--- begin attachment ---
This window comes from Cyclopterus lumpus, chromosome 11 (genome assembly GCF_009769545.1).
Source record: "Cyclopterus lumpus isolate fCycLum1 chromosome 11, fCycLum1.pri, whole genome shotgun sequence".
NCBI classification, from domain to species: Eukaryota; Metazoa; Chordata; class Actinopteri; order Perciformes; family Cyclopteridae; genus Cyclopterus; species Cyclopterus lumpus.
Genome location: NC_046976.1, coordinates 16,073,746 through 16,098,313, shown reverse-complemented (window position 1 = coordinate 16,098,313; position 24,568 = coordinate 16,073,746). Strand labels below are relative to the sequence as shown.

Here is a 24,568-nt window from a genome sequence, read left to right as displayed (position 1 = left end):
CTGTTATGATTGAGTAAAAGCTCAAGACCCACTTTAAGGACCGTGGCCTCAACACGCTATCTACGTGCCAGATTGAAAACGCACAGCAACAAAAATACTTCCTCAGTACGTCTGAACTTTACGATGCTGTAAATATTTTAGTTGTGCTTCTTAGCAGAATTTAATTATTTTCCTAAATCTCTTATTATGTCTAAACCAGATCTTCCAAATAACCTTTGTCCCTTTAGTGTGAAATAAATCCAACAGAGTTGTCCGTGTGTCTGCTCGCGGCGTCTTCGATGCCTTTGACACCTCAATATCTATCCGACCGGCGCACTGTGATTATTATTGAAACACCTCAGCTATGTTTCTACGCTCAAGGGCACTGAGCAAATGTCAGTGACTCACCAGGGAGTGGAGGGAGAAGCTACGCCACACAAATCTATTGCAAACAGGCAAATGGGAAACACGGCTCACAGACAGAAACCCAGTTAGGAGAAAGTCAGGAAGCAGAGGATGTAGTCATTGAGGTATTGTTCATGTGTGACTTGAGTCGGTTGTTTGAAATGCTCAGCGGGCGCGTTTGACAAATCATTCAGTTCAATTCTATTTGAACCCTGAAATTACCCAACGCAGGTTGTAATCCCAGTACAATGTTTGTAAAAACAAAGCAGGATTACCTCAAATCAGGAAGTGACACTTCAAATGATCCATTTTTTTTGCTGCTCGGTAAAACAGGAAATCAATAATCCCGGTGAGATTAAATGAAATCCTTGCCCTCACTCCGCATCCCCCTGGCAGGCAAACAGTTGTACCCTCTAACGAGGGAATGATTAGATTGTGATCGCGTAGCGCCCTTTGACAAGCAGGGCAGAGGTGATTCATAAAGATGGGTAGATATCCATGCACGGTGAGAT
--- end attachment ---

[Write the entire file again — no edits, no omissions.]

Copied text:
This window comes from Cyclopterus lumpus, chromosome 11 (genome assembly GCF_009769545.1).
Source record: "Cyclopterus lumpus isolate fCycLum1 chromosome 11, fCycLum1.pri, whole genome shotgun sequence".
NCBI classification, from domain to species: Eukaryota; Metazoa; Chordata; class Actinopteri; order Perciformes; family Cyclopteridae; genus Cyclopterus; species Cyclopterus lumpus.
Genome location: NC_046976.1, coordinates 16,073,746 through 16,098,313, shown reverse-complemented (window position 1 = coordinate 16,098,313; position 24,568 = coordinate 16,073,746). Strand labels below are relative to the sequence as shown.

Here is a 24,568-nt window from a genome sequence, read left to right as displayed (position 1 = left end):
CTGTTATGATTGAGTAAAAGCTCAAGACCCACTTTAAGGACCGTGGCCTCAACACGCTATCTACGTGCCAGATTGAAAACGCACAGCAACAAAAATACTTCCTCAGTACGTCTGAACTTTACGATGCTGTAAATATTTTAGTTGTGCTTCTTAGCAGAATTTAATTATTTTCCTAAATCTCTTATTATGTCTAAACCAGATCTTCCAAATAACCTTTGTCCCTTTAGTGTGAAATAAATCCAACAGAGTTGTCCGTGTGTCTGCTCGCGGCGTCTTCGATGCCTTTGACACCTCAATATCTATCCGACCGGCGCACTGTGATTATTATTGAAACACCTCAGCTATGTTTCTACGCTCAAGGGCACTGAGCAAATGTCAGTGACTCACCAGGGAGTGGAGGGAGAAGCTACGCCACACAAATCTATTGCAAACAGGCAAATGGGAAACACGGCTCACAGACAGAAACCCAGTTAGGAGAAAGTCAGGAAGCAGAGGATGTAGTCATTGAGGTATTGTTCATGTGTGACTTGAGTCGGTTGTTTGAAATGCTCAGCGGGCGCGTTTGACAAATCATTCAGTTCAATTCTATTTGAACCCTGAAATTACCCAACGCAGGTTGTAATCCCAGTACAATGTTTGTAAAAACAAAGCAGGATTACCTCAAATCAGGAAGTGACACTTCAAATGATCCATTTTTTTTGCTGCTCGGTAAAACAGGAAATCAATAATCCCGGTGAGATTAAATGAAATCCTTGCCCTCACTCCGCATCCCCCTGGCAGGCAAACAGTTGTACCCTCTAACGAGGGAATGATTAGATTGTGATCGCGTAGCGCCCTTTGACAAGCAGGGCAGAGGTGATTCATAAAGATGGGTAGATATCCATGCACGGTGAGAT